The Timpanogos are not enrolled members of the Ute Tribe and never were. They are two distinctly different Nations in origin, ancestral bloodlines, language, and customs. The Colorado Utes were not in Utah until 1881 as "prisoners of war" 14 years after the Black Hawk War ended. When you read The Timpanogos Ute Oxymoron page on this topic you will have clarity.
Q: So, who and what caused the Black Hawk War...?
Well, some say it was because "they stole our cattle." The truth is Mormon colonists were stealing land and murdering their people before the Timpanogos were stealing Mormon cattle. Again, there is far more to the story. To fully comprehend the inculturation of early Christian-led colonists that brought devastation to Native Americans of Utah and across the Americas, it begins with the Doctrine of Discovery followed by Manifest Destiny. Christian Monarchs decreed that anyone who did not believe in the God of the Bible, or that Jesus Christ was the true Messiah, was deemed "heathens," "infidels" and "savages". Christians believed that they were entitled to commit all manner of depredations upon them "by reason of their idolatry and sin."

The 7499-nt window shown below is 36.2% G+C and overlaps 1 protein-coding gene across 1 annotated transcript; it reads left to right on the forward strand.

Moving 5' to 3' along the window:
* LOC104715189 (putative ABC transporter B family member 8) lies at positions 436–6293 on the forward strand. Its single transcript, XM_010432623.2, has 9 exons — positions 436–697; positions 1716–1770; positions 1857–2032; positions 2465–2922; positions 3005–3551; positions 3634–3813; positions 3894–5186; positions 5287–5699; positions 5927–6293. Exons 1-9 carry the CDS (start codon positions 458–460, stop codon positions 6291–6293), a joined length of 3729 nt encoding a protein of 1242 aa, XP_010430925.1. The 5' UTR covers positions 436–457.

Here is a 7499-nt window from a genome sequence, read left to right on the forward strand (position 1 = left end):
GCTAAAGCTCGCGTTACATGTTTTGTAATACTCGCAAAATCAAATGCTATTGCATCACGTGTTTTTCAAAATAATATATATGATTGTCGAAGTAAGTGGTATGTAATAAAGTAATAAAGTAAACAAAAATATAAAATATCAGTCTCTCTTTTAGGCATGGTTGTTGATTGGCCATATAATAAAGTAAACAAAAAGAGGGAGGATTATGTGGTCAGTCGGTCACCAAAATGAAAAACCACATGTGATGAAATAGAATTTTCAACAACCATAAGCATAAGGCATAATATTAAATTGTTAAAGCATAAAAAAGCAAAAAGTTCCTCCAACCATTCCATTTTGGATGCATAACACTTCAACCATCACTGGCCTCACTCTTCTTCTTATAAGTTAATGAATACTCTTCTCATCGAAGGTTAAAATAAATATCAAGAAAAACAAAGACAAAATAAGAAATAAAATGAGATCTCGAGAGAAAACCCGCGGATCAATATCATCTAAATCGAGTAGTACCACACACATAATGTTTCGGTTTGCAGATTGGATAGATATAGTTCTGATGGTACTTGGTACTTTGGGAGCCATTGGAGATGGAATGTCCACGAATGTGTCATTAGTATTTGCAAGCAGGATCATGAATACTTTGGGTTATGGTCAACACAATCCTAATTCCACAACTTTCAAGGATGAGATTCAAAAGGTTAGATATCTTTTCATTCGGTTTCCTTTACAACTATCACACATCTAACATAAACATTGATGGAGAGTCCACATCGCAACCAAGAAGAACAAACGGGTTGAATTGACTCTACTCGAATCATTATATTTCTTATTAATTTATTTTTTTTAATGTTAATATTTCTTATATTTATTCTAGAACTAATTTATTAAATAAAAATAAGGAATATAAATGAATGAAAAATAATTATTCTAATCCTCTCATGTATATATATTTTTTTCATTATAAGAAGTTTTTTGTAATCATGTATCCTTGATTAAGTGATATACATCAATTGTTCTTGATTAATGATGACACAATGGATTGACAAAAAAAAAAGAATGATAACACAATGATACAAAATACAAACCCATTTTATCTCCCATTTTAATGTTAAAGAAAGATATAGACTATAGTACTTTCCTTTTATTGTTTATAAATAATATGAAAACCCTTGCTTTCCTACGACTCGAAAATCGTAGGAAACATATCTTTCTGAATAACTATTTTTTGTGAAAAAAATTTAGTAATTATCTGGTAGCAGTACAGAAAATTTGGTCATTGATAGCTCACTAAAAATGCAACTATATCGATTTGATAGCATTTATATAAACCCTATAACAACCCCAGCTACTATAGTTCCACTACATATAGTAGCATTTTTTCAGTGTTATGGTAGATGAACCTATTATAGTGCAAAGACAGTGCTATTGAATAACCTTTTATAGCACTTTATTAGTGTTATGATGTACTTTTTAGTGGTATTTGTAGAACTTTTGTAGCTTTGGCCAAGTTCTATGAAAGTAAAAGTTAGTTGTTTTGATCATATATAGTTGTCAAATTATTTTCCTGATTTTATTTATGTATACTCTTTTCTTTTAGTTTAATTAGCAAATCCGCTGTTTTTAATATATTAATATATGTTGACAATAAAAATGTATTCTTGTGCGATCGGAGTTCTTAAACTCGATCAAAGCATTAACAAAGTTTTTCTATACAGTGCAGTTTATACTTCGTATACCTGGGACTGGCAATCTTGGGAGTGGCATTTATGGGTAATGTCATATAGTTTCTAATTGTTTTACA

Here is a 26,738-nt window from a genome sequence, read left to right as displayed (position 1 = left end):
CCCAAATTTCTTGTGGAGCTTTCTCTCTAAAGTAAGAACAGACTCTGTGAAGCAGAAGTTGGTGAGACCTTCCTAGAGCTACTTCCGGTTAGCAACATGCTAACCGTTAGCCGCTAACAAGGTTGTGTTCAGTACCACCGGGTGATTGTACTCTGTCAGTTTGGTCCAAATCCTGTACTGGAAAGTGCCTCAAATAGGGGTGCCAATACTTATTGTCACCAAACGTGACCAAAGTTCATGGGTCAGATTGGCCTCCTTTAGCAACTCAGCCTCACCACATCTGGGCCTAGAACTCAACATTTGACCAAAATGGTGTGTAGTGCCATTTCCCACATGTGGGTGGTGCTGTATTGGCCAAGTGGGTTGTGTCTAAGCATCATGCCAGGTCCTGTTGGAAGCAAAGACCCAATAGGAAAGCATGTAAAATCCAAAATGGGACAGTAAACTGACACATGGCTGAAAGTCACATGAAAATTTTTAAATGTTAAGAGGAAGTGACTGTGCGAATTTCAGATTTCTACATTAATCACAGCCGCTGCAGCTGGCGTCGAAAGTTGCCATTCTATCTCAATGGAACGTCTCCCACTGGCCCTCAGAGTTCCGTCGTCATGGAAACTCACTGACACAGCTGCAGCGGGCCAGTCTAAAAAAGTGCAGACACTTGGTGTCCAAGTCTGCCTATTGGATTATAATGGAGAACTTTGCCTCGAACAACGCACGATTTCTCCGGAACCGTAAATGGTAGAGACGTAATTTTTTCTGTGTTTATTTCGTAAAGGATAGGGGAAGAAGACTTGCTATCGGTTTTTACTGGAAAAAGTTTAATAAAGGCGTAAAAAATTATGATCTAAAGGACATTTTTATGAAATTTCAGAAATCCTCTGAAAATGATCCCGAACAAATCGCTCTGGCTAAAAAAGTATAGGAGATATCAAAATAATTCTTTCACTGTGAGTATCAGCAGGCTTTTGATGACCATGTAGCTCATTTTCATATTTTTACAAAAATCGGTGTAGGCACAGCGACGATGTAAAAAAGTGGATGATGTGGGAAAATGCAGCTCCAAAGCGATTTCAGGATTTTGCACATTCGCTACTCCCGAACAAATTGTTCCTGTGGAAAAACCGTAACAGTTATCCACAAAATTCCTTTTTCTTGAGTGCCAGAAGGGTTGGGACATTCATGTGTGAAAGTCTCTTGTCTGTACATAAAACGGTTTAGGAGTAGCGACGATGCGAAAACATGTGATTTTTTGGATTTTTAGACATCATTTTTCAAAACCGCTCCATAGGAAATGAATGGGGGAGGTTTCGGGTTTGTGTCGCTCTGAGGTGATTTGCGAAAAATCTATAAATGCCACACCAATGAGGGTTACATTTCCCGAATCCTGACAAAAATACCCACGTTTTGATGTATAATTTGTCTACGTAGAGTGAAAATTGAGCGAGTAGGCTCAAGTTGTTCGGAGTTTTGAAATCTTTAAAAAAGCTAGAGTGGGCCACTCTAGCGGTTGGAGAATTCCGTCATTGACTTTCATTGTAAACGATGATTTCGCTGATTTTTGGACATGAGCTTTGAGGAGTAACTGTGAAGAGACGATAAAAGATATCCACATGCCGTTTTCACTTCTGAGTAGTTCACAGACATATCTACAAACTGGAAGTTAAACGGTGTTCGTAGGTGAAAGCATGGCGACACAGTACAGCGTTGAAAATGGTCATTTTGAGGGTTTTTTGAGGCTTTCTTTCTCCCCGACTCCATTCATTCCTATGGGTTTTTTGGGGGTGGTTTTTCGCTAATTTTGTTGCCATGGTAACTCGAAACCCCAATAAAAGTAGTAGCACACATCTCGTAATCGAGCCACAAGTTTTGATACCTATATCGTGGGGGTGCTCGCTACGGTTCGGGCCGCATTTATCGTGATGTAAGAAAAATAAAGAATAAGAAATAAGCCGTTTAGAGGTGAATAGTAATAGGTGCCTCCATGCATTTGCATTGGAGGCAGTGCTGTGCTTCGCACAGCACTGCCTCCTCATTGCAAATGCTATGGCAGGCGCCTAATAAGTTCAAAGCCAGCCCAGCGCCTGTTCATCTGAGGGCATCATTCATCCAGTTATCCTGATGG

Blinded by their own inculturation, the Mormon church believed they had a divine obligation to convert Utah's Native Americans to Mormonism, according to church doctrine, and in so doing the so-called "loathsome" Indians would become a "white and delightsome people" and would be forgiven of the sins of their forefathers. (Book of Mormon 2 Nephi 5:21-23) According to church doctrine, the nature of the dark skin was a curse, the cause was the Lord, the reason that the Lamanites (Indians) "had hardened their hearts against him, (God)" and the punishment was to make them "loathsome" unto God's people who had white skins.